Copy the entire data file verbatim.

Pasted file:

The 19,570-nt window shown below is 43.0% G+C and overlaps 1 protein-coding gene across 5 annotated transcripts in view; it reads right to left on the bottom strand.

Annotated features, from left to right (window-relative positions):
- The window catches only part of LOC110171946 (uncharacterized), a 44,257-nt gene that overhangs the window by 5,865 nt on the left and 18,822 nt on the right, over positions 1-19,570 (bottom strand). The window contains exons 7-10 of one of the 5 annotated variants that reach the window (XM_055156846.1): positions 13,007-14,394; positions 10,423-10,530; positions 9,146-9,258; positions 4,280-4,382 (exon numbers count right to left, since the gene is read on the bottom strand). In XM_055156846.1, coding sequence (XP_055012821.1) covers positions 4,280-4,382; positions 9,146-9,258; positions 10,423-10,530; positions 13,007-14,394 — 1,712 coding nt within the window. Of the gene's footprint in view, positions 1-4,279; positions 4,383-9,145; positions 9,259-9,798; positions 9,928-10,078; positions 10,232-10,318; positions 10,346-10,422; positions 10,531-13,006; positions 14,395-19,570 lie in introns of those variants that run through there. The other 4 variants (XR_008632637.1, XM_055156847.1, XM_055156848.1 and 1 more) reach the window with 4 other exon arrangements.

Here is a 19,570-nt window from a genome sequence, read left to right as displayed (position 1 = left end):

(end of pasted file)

The 19,570-nt window shown below is 43.0% G+C and overlaps 1 protein-coding gene across 5 annotated transcripts in view; it reads right to left on the bottom strand.

Annotated features, from left to right (window-relative positions):
- The window catches only part of LOC110171946 (uncharacterized), a 44,257-nt gene that overhangs the window by 5,865 nt on the left and 18,822 nt on the right, over positions 1-19,570 (bottom strand). The window contains exons 7-10 of one of the 5 annotated variants that reach the window (XM_055156846.1): positions 13,007-14,394; positions 10,423-10,530; positions 9,146-9,258; positions 4,280-4,382 (exon numbers count right to left, since the gene is read on the bottom strand). In XM_055156846.1, coding sequence (XP_055012821.1) covers positions 4,280-4,382; positions 9,146-9,258; positions 10,423-10,530; positions 13,007-14,394 — 1,712 coding nt within the window. Of the gene's footprint in view, positions 1-4,279; positions 4,383-9,145; positions 9,259-9,798; positions 9,928-10,078; positions 10,232-10,318; positions 10,346-10,422; positions 10,531-13,006; positions 14,395-19,570 lie in introns of those variants that run through there. The other 4 variants (XR_008632637.1, XM_055156847.1, XM_055156848.1 and 1 more) reach the window with 4 other exon arrangements.

Here is a 19,570-nt window from a genome sequence, read left to right as displayed (position 1 = left end):